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Wednesday, 24 September 2008

US Housing & dead cats bounce

Congress is filibustering the Fed's $700bn bailout of toxic assets. But, is this the reason for the markets dropping 2-3% for each of day so far this week? I doubt it. Even Congress will not resist Ben Barnanke and Hank Paulson saying clearly that the taxpayers will profit (it was either them or the vulture macro hedge funds) when Ben Barnanke, the Federal Reserve Chairman, said that if the Treasury buys assets at a price “close to the hold-to-maturity price” rather than current “firesale” price there would be “substantial benefits”. Banks would be able to mark their portfolios to the new higher prices rather than the current firesale prices. And taxpayers would still be reasonably safe as the government would pay less than the cash flow value of the securities. In effect, he argued that there is most probably a win-win solution for both taxpayers and banks (over the medium term). I expect this view to be digested and generate positive news in time for today's US markets opening. It is a classic psychological moment, to show that the markets are trending up not down after wiping out Friday's historic gains.
The congressmen (a third of whom are up for re-election on Nov.4) are using the committee stage for free airtime, Prez candidates now too, but know that they should not blow market sentiment by getting seriously in the way of what the financial authorities are urgently advising as the only way up. The markets took dead cat bounce profits, but are expecting bank stocks to continue up once Congress backs down, to be followed by more announcements of governance details and also consolidating mergers or takeovers among financial service firms and some signs of hard floor under the US housing market. The short sellers have shifted in options & futures whose exchanges are at record highs for daily volumes.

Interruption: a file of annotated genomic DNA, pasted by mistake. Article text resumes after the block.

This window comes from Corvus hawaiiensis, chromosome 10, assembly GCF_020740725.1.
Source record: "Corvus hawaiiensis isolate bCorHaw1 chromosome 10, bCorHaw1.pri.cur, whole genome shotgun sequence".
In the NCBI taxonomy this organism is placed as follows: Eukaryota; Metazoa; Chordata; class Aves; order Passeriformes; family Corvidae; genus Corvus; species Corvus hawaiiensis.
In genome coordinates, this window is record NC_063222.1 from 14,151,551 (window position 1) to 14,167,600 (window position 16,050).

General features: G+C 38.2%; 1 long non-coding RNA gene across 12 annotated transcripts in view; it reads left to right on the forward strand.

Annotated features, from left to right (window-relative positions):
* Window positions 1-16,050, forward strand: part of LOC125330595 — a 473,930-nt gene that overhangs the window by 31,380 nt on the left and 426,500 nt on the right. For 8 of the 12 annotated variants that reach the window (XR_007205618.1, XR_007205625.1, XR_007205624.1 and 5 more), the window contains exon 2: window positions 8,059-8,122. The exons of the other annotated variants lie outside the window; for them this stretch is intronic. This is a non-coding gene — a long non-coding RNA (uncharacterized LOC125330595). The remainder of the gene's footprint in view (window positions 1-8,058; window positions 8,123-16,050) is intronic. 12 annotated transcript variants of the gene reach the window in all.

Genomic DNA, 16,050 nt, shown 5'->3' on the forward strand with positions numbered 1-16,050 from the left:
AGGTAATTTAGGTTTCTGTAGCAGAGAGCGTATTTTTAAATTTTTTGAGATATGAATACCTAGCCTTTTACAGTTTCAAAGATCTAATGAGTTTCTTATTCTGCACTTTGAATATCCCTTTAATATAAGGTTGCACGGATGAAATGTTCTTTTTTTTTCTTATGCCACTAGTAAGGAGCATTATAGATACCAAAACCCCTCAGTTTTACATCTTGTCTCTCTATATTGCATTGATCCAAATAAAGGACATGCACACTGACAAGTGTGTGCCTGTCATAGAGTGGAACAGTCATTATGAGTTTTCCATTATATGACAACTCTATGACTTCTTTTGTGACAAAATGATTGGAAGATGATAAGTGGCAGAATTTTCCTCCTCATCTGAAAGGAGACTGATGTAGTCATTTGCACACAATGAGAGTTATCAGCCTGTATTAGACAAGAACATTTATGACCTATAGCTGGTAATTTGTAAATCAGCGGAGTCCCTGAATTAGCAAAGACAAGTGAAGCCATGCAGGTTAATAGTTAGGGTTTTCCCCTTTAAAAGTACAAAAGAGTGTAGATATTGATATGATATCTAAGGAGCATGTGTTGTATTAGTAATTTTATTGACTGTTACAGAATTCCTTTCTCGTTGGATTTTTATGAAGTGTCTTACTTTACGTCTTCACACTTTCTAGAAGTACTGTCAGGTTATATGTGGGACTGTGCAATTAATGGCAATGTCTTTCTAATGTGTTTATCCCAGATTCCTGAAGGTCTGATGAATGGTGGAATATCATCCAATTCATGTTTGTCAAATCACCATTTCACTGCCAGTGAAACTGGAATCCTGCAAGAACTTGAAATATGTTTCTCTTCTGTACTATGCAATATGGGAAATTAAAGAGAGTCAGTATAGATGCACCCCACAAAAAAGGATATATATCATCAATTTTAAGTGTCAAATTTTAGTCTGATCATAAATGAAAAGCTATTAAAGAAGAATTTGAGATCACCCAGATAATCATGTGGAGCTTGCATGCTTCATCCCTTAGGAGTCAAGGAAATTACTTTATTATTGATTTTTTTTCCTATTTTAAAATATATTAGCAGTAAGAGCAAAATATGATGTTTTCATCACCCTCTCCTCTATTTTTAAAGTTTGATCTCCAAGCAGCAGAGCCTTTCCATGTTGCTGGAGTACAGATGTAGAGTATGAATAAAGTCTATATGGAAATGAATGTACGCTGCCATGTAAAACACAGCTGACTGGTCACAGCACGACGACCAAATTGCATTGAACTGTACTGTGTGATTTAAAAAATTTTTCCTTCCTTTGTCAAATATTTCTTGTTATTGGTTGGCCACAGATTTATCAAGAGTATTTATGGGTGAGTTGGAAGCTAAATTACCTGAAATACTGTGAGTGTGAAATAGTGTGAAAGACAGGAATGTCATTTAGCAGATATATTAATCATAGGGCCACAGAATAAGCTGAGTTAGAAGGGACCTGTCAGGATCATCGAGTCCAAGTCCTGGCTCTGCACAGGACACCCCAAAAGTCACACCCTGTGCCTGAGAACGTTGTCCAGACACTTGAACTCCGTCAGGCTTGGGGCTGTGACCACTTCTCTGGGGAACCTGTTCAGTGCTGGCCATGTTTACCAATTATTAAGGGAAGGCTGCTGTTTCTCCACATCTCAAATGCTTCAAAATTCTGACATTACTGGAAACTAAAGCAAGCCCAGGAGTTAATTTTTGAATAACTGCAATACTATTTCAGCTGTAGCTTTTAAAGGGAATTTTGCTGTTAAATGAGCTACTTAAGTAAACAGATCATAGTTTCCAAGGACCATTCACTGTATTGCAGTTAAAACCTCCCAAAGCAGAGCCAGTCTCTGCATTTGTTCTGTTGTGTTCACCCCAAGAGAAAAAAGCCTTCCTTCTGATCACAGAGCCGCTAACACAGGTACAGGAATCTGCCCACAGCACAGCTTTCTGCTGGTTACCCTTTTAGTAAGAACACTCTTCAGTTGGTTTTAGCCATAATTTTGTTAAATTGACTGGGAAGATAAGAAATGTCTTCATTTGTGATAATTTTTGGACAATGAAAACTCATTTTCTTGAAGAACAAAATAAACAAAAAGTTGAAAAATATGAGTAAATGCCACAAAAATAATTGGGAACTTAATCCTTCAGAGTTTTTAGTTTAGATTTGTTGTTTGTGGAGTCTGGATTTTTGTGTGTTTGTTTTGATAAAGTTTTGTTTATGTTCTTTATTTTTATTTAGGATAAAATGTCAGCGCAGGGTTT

US Housing may be touching bottoms too. Existing US home sales have already fallen nearly 30% since Sept.'05, a return to the long run trend, which is the historical bottom. New home sales fell even more sharply, and the unsold inventory is over 5m homes, condos and coops. Existing US house prices have already fallen for the longest month on month period in US history and new home prices by up to 25%. We have seen sub-prime lenders close, Fannie & Freddie taken over, and banks and others taking big writedowns etc. etc. plus Lehmans, Fannie & Freddy, AIG and one other top financial firms being investigated by the FBI on top of 400 arrests at 26 sub-prime brokerages (oh if our EU national regulators and white collar crime police were only so diligent and less concerned about financial market reputation?). For example, Fremont General, US 5th largest subprime lender, cited by FDIC for 14 violations, shut down, and New Century Financial, US 3rd-largest subprimer, is the focus of an FBI probe about accounting and securities trading. The company tumbled into bankruptcy. And many similar stories.
This surely must be what the auhorities are most anxious to be able to do now, call the bottom ASAP. It is the bottom when the lenders of last resort have gone as far as they can politically, and when even for the biggest lenders of first resort made writedowns that are well off the chart of their worst scenarios. HSBC, the world's biggest bank by capitalisation, like many others that continue soundly after experiencing a surge in bad loans, alone took a $10.6bn loan loss provision related to US delinquencies and mortgages.
It is inconceivable to me now that vulture funds and HNW wealth will not see this as just about the right time to start buying. They may wait for the $700bn deal to be voted through, but are likely to be negotiating deals now. The prospect of a Democratic administration will also be viewed as positive for prices to rebound beginning with the time-honoured political dead cat's bounce.

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